Taking A Hack At Golf’s Growth Problem

GREENSBORO, GEORGIA | The irony never occurred to them. Just a little more than 12 hours after Bubba Watson won the most elite, tradition-laden tournament in golf at arguably the most exclusive club in the world, Sergio García and Justin Rose co-hosted an event designed to shake up golf’s staid and stodgy mores and make the game fun for a new generation of beginners.
At Reynolds Plantation, a lakeside resort an hour’s drive from Augusta National, García and Rose, neither of whom played particularly well in The Masters, gushed over a new initiative called Hack Golf, a terrible name for an idea that isn’t half bad.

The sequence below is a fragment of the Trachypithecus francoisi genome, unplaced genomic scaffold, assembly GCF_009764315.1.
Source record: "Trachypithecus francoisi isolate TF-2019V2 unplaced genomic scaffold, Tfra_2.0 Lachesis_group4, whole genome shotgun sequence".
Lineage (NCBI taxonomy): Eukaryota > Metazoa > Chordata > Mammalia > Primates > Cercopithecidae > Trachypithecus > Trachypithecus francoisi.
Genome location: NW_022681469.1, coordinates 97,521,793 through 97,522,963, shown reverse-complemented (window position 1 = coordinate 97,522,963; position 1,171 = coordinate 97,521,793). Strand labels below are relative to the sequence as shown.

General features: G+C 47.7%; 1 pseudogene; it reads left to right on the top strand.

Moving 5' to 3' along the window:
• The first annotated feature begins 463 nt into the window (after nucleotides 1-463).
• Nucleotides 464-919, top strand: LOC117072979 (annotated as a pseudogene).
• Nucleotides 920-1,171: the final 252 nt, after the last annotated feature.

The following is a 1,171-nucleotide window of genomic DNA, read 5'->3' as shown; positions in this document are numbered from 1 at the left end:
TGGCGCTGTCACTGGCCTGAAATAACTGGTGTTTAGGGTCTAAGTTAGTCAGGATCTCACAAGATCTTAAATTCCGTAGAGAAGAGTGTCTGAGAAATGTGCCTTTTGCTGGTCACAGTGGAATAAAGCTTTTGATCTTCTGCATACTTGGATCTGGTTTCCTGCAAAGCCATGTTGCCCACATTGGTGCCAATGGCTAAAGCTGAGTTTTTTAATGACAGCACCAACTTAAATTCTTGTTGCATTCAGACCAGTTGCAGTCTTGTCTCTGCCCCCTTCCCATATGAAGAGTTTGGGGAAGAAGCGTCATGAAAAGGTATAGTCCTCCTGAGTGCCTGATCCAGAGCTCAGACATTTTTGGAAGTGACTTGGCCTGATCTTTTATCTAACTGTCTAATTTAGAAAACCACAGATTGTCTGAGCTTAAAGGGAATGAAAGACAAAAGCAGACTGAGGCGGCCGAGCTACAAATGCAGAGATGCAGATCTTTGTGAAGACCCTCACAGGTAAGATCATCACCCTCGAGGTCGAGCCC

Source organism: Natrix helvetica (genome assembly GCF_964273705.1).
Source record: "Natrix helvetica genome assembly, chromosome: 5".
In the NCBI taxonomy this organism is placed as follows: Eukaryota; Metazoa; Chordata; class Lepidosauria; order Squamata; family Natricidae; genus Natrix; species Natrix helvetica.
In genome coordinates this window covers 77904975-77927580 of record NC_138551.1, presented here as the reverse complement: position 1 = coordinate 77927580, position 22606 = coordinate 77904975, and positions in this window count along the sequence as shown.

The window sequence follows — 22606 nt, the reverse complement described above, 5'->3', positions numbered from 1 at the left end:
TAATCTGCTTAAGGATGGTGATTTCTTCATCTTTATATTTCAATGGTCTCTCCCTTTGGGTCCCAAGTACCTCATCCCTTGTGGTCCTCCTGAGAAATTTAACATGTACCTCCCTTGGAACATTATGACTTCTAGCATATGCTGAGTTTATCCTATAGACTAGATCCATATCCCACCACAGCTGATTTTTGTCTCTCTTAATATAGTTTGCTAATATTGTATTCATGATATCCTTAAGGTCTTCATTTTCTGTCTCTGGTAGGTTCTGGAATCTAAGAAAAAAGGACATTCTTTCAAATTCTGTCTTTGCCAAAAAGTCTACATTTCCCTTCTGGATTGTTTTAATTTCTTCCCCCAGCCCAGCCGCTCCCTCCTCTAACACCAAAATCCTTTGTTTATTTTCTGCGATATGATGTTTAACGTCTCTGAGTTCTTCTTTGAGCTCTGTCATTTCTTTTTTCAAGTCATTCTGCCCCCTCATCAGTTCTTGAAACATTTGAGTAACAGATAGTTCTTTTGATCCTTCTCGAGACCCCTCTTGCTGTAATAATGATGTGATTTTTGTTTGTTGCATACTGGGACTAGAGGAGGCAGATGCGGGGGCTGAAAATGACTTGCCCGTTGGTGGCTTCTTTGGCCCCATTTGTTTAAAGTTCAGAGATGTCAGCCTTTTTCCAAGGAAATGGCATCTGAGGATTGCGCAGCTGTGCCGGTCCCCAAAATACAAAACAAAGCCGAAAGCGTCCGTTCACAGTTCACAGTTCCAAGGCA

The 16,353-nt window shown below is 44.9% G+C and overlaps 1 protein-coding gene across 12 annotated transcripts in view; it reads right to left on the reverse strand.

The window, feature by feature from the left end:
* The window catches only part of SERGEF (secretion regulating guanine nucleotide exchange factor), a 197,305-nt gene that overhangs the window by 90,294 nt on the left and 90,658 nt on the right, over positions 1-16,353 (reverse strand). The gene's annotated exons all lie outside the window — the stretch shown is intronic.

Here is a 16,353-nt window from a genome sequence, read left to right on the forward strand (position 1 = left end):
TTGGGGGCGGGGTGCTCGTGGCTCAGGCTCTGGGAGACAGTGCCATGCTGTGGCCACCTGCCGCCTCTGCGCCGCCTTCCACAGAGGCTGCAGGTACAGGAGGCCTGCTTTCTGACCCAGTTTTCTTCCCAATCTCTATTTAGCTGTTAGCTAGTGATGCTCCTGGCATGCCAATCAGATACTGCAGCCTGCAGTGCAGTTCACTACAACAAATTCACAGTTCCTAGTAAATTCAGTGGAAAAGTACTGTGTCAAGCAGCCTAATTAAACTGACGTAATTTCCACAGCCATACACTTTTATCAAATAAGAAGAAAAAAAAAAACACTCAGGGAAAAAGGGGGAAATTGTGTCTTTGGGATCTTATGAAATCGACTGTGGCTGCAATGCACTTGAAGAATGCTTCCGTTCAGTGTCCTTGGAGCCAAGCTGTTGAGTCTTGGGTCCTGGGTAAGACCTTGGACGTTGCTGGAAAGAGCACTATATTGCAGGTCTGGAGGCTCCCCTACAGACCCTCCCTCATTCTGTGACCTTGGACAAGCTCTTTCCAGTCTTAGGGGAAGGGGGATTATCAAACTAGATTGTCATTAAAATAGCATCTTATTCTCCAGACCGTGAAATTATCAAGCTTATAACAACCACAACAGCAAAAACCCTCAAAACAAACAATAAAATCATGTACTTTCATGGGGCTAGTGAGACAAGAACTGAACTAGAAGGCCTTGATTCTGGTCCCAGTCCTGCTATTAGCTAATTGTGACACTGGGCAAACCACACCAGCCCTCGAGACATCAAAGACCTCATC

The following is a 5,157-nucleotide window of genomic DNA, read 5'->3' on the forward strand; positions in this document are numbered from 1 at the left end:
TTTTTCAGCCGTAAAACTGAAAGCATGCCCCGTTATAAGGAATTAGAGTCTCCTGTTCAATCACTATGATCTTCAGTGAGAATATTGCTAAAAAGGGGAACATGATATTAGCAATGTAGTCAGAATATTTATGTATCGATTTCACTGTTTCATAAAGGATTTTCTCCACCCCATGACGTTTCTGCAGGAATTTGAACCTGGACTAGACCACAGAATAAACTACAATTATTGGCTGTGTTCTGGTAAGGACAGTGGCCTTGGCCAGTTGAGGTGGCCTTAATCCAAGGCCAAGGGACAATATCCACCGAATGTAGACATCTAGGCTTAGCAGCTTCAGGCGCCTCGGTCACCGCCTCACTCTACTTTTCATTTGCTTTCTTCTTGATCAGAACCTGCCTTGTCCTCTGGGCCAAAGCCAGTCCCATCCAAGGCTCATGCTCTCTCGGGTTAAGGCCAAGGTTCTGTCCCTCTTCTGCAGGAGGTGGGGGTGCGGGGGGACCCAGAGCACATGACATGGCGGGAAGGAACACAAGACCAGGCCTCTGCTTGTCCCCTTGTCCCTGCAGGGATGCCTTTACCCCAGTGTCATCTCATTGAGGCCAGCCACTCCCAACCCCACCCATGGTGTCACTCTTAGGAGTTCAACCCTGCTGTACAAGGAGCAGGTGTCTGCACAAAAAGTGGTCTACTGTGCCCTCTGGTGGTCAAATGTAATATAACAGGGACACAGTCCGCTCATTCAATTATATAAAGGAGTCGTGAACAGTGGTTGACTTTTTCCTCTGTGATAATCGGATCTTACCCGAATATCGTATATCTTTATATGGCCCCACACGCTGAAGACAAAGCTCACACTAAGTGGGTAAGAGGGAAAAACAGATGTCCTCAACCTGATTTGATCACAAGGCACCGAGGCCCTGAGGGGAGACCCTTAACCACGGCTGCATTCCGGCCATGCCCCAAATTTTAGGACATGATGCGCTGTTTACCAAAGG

The brainchild of TaylorMade CEO Mark King, Hack Golf provides course owners with the tools needed to create a 15-inch hole, complete with cup and flag, to make the game easier and faster.
“Beginners need to feel as though they can make it,” García said after shooting 6 under for nine holes using the big cups. “I remember there was a sprinkler head in the middle of the putting green when I was a kid. Every once in a while my friends and I would say, ‘Let’s putt to the sprinkler head.’ It wasn’t 15 inches, but it was great fun because we all felt like we could make it.
“That’s important. For young kids, for beginners, and even for some older people who have lost their touch, this is a great way to regain the sense of accomplishment that comes with making it.”
No one is suggesting a replacement for the standard 4 1/4-inch cups that have been part of the game since Scotsmen began cutting holes with snuff cans. The idea is to offer both.


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